Gold as a store of wealth yes-as a model of stability I don’t think so. Gold is subject to the madness of the markets. Somebody please produce a chart on the Hysterical Supply and Demand for gold.
When soros said gold will be the ultimate bubble, he meant the ultimate as in the last, not the biggest….
Good piece Nathan. I am sure you are a disciple of FOFOA too??
If not, start with the shoeshine boy and it’s the flow stupid…..amazing pieces of writing if you are observing/writing about gold/oil/money etc.
Good article – thought I was reading TGM (The Great Mogambo) for a minute. I am sending the link to several friends. Whee.
The new theory of money which is coming into being is not going to include gold.
You are mistaken. Gold certainly can go up in value just like other things if its demand increases.
This is the most basic of economic principles here.
If with my gold, I can buy more of anything than ever before, then gold certainly would have gone up in value because it would have gone up in buying power relative to everything else which is the only way to measure the value of a thing.
What’s something worth? what someone will pay for it. Nothing more or less.
But paid for in what? You name it. Dollars, cars, bananas…
Using gold as an absolute standard by which to measure everything else is arbitrary. You could just as legitimately decide to use dollars as an absolute standard.
More. Yea thats the mantra of the continual growth crowd. More, More, give me more.
“You could just as legitimately decide to use dollars as an absolute standard.”
Most certainly not. Gold has a few interesting attributes that are not really found elsewhere.
-The ratio of gold above ground to people above ground is more stable than most other ratios’s around.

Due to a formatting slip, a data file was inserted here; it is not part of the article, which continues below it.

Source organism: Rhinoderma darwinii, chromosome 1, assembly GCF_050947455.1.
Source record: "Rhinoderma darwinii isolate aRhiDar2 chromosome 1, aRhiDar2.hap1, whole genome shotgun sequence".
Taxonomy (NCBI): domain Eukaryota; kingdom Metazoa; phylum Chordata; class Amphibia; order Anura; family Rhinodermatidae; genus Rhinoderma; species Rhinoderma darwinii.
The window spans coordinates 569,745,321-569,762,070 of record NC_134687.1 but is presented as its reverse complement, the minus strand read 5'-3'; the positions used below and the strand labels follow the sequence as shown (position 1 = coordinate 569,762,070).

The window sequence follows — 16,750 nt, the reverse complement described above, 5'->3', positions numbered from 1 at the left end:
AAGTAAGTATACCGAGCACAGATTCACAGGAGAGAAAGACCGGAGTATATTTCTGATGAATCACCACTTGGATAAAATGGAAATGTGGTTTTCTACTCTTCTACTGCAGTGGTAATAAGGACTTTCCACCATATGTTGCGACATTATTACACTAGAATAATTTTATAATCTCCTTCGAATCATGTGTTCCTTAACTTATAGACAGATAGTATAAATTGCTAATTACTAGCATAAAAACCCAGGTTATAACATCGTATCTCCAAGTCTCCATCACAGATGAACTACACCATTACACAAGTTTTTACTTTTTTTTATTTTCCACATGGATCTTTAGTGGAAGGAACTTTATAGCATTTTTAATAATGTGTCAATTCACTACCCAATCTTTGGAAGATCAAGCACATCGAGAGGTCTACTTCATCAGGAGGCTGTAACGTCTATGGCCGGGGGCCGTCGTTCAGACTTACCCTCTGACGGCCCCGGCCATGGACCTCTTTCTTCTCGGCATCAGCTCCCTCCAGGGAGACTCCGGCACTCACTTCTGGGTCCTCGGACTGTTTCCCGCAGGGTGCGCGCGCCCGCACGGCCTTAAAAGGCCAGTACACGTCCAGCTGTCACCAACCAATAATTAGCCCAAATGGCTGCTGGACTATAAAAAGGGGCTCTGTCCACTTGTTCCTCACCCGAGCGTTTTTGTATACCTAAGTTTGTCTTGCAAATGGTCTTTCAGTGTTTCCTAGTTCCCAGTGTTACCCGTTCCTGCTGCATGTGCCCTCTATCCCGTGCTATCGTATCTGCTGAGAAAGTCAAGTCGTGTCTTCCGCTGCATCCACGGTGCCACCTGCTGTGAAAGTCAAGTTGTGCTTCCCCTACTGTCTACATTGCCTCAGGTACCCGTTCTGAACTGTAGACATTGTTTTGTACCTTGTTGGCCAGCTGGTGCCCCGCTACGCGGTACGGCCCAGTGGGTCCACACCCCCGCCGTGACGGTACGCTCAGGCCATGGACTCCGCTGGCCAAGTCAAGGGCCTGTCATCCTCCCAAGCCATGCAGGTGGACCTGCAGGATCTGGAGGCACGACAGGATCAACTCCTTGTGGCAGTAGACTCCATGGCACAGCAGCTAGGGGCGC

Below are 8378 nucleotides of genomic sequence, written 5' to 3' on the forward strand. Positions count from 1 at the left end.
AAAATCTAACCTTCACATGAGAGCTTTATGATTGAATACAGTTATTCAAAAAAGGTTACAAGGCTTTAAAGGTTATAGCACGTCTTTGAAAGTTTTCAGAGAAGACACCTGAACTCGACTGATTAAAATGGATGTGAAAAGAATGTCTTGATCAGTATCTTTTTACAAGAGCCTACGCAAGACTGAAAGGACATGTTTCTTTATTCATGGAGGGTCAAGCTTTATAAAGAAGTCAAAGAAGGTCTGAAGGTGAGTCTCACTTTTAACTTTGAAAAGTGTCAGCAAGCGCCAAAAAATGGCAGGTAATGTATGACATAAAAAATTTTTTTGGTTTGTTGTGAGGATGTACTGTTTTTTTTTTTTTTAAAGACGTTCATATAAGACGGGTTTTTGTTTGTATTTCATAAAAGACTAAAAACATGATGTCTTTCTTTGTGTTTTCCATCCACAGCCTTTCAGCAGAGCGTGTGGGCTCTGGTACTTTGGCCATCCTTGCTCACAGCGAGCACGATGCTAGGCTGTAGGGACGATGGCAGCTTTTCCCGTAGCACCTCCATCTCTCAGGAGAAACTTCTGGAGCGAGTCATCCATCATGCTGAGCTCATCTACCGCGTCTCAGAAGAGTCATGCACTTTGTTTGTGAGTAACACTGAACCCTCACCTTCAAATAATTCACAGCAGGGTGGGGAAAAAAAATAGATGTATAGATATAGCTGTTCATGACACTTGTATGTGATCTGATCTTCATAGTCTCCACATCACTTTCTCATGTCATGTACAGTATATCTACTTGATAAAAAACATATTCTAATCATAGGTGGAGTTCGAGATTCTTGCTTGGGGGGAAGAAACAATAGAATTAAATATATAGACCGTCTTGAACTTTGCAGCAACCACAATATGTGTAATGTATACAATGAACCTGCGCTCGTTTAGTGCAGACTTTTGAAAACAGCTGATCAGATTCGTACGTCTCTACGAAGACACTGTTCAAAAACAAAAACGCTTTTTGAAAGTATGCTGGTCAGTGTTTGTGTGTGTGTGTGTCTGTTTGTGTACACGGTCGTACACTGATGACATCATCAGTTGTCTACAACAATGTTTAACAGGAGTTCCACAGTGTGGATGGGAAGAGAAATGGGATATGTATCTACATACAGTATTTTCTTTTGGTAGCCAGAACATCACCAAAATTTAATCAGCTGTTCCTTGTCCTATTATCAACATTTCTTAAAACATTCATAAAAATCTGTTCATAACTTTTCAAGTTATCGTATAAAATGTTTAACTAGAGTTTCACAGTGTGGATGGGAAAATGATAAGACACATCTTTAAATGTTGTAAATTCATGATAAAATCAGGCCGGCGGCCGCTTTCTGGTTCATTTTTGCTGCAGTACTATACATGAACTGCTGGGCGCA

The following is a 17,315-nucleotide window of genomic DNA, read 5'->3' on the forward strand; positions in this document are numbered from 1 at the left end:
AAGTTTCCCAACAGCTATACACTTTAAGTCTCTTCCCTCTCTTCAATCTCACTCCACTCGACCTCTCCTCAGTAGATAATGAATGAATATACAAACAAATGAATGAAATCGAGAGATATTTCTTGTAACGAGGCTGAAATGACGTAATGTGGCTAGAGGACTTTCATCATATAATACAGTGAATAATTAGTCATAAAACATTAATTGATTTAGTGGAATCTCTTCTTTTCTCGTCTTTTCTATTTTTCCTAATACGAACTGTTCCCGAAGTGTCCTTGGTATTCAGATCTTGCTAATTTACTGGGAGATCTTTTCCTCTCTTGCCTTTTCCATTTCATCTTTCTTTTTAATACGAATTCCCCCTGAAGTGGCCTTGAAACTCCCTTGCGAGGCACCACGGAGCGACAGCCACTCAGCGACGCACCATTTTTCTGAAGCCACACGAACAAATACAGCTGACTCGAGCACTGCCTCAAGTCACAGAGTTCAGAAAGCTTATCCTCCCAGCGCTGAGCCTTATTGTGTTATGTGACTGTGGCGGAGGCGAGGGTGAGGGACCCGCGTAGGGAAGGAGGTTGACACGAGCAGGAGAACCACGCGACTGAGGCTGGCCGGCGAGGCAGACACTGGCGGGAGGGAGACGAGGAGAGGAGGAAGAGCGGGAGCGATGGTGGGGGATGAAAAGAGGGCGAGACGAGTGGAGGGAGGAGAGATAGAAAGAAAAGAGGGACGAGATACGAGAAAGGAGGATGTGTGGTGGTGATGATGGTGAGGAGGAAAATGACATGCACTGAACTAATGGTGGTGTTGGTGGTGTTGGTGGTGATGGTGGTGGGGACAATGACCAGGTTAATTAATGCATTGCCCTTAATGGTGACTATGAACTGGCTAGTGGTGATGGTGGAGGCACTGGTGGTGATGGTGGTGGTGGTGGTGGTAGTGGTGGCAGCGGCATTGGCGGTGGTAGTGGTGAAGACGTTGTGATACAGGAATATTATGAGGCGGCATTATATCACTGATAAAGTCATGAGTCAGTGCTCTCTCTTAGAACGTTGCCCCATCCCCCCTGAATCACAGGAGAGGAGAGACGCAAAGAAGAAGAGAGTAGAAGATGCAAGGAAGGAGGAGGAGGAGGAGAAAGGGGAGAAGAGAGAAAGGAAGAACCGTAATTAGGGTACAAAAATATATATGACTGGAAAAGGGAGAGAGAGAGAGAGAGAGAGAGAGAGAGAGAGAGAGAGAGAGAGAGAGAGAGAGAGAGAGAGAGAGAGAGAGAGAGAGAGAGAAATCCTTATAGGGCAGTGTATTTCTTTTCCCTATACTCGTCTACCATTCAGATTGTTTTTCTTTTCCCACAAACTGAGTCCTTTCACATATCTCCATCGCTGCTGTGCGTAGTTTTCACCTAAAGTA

-Gold ‘used’ in jewellery is fully recyclable. It is not destroyed in use (as silver is in it’s uses). This means gold is relatively static in volume, so it measured against other things mean it’s often the more stable of the two.
-The rarity and current cost of extraction prohibits massive price drops seen in things like diamonds 90 odd years ago. So, you get less supply side fluctuations
Lets be honest, the whole gold for oil story is very compelling and completely explains the relative large imbalance dollar to oz to external value equation. If you measured the oz per X over the history of man, you’ll find gold at a massive discount today. What you are seeing today is a value rebalancing as measured in fiat, which itself is a moving target as it’s inflationary.
You are partially right though. Things are only worth what something actually pays for it. That can affect the valuevalue balance for a short while. So I believe that gold can be priced above what many would value it at, in fact a rising relative price mean today’s buyers value it higher than yesterdays. This is a concept very much at the heart of a bubble.
Bubbles are created when people who don’t know what they are doing start investing in a monkey see, monkey do situation. Thats where overshoot comes from. I believe that gold certainly can go in to a bubble, it’ll just likely be when people start asking to get paid in gold